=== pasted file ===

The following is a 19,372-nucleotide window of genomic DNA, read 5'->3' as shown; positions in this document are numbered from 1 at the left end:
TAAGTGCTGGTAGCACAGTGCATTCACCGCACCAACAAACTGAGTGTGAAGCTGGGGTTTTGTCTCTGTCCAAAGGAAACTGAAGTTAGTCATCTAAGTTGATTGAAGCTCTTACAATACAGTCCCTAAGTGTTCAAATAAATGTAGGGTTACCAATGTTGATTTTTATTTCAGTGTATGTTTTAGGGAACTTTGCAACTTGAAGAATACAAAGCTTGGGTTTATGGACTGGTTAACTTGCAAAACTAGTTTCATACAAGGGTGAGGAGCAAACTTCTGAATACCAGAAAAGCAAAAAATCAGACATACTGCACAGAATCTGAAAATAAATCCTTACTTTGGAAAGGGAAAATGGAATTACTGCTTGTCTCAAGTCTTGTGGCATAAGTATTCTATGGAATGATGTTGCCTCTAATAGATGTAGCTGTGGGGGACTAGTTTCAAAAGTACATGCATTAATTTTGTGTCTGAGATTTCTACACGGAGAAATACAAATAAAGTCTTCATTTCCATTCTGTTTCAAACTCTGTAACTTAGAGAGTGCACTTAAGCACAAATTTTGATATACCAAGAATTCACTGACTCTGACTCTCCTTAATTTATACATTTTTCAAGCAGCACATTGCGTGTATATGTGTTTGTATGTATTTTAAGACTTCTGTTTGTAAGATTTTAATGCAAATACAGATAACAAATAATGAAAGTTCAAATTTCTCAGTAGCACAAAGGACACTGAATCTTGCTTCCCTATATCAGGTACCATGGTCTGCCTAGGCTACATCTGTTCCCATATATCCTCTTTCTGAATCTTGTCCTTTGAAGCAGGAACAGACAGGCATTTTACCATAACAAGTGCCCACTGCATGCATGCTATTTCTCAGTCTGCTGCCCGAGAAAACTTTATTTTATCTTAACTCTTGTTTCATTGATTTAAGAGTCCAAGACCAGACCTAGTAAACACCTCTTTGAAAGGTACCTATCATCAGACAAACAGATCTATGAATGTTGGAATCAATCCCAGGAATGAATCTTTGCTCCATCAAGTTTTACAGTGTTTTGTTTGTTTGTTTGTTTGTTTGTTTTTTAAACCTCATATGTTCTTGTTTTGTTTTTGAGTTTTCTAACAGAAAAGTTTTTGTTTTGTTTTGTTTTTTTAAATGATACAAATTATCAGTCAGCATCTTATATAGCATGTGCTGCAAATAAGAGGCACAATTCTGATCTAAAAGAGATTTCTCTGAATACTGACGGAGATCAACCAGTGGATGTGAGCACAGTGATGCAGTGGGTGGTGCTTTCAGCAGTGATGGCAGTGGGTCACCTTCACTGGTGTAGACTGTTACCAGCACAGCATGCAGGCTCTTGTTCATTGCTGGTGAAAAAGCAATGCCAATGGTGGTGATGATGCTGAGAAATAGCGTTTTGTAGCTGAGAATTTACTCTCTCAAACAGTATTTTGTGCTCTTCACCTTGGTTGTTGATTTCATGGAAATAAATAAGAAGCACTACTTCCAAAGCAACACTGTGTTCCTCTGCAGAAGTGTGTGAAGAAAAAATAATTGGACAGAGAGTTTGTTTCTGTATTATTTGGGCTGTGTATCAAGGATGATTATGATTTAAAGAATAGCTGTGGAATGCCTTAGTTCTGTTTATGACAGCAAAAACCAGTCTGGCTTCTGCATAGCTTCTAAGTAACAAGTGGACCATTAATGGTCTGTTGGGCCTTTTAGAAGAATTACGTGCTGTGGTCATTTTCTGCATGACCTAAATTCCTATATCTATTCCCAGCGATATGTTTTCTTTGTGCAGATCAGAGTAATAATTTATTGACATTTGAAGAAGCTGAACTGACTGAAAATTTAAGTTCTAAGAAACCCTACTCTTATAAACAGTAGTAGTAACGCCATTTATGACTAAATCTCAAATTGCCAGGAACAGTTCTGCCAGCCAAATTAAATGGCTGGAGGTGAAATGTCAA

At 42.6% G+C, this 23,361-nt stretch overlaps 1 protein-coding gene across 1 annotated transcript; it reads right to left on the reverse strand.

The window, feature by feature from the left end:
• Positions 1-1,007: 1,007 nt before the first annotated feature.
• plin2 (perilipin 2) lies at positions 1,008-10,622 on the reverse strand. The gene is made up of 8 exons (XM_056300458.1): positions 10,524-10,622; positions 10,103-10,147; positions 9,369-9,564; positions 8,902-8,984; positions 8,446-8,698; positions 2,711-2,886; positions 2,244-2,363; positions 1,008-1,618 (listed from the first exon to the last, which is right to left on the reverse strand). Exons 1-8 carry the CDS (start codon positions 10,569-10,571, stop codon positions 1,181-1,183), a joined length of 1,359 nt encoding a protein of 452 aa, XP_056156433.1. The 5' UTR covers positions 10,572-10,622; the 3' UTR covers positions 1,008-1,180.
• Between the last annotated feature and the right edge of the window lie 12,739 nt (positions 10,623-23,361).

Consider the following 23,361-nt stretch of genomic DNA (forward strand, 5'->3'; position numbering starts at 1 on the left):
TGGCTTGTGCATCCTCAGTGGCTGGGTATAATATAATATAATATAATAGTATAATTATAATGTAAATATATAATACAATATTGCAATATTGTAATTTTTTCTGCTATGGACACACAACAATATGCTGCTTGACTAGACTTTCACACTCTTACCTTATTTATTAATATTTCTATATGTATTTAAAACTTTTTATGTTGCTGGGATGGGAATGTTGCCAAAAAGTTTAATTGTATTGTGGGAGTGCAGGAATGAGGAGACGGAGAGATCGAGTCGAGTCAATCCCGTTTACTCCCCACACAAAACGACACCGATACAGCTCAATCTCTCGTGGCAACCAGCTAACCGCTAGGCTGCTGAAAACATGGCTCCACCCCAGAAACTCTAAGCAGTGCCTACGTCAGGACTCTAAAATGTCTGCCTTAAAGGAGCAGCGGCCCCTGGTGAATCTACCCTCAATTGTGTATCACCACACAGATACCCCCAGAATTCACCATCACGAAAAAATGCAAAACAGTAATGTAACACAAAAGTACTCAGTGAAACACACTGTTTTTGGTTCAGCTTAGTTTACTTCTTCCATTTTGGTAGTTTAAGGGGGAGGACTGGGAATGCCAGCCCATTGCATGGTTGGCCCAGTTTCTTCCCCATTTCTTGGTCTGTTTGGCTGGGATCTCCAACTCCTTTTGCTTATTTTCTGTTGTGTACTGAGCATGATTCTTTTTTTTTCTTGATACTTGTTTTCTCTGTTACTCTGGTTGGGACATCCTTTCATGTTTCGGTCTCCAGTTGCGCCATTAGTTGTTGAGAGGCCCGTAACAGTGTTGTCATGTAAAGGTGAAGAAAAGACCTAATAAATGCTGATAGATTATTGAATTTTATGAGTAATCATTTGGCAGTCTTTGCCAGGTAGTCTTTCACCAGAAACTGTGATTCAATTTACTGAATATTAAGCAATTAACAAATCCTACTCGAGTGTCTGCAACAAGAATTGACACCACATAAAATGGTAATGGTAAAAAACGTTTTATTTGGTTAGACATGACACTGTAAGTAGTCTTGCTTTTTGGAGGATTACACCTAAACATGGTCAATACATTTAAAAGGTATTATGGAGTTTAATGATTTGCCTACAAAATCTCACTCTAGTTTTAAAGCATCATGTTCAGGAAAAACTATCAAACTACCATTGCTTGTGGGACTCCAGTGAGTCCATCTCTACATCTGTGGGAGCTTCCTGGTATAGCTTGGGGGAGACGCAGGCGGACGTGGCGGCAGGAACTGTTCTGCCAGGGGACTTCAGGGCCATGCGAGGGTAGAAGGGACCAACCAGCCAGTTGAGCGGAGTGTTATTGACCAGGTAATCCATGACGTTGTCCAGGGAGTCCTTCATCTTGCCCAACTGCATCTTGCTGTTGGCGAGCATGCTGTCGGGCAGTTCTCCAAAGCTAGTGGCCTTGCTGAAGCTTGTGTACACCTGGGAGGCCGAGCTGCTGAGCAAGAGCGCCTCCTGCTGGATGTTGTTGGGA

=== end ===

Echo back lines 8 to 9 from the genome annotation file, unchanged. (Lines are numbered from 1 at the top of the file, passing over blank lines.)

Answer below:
Consider the following 23,361-nt stretch of genomic DNA (forward strand, 5'->3'; position numbering starts at 1 on the left):
TGGCTTGTGCATCCTCAGTGGCTGGGTATAATATAATATAATATAATAGTATAATTATAATGTAAATATATAATACAATATTGCAATATTGTAATTTTTTCTGCTATGGACACACAACAATATGCTGCTTGACTAGACTTTCACACTCTTACCTTATTTATTAATATTTCTATATGTATTTAAAACTTTTTATGTTGCTGGGATGGGAATGTTGCCAAAAAGTTTAATTGTATTGTGGGAGTGCAGGAATGAGGAGACGGAGAGATCGAGTCGAGTCAATCCCGTTTACTCCCCACACAAAACGACACCGATACAGCTCAATCTCTCGTGGCAACCAGCTAACCGCTAGGCTGCTGAAAACATGGCTCCACCCCAGAAACTCTAAGCAGTGCCTACGTCAGGACTCTAAAATGTCTGCCTTAAAGGAGCAGCGGCCCCTGGTGAATCTACCCTCAATTGTGTATCACCACACAGATACCCCCAGAATTCACCATCACGAAAAAATGCAAAACAGTAATGTAACACAAAAGTACTCAGTGAAACACACTGTTTTTGGTTCAGCTTAGTTTACTTCTTCCATTTTGGTAGTTTAAGGGGGAGGACTGGGAATGCCAGCCCATTGCATGGTTGGCCCAGTTTCTTCCCCATTTCTTGGTCTGTTTGGCTGGGATCTCCAACTCCTTTTGCTTATTTTCTGTTGTGTACTGAGCATGATTCTTTTTTTTTCTTGATACTTGTTTTCTCTGTTACTCTGGTTGGGACATCCTTTCATGTTTCGGTCTCCAGTTGCGCCATTAGTTGTTGAGAGGCCCGTAACAGTGTTGTCATGTAAAGGTGAAGAAAAGACCTAATAAATGCTGATAGATTATTGAATTTTATGAGTAATCATTTGGCAGTCTTTGCCAGGTAGTCTTTCACCAGAAACTGTGATTCAATTTACTGAATATTAAGCAATTAACAAATCCTACTCGAGTGTCTGCAACAAGAATTGACACCACATAAAATGGTAATGGTAAAAAACGTTTTATTTGGTTAGACATGACACTGTAAGTAGTCTTGCTTTTTGGAGGATTACACCTAAACATGGTCAATACATTTAAAAGGTATTATGGAGTTTAATGATTTGCCTACAAAATCTCACTCTAGTTTTAAAGCATCATGTTCAGGAAAAACTATCAAACTACCATTGCTTGTGGGACTCCAGTGAGTCCATCTCTACATCTGTGGGAGCTTCCTGGTATAGCTTGGGGGAGACGCAGGCGGACGTGGCGGCAGGAACTGTTCTGCCAGGGGACTTCAGGGCCATGCGAGGGTAGAAGGGACCAACCAGCCAGTTGAGCGGAGTGTTATTGACCAGGTAATCCATGACGTTGTCCAGGGAGTCCTTCATCTTGCCCAACTGCATCTTGCTGTTGGCGAGCATGCTGTCGGGCAGTTCTCCAAAGCTAGTGGCCTTGCTGAAGCTTGTGTACACCTGGGAGGCCGAGCTGCTGAGCAAGAGCGCCTCCTGCTGGATGTTGTTGGGA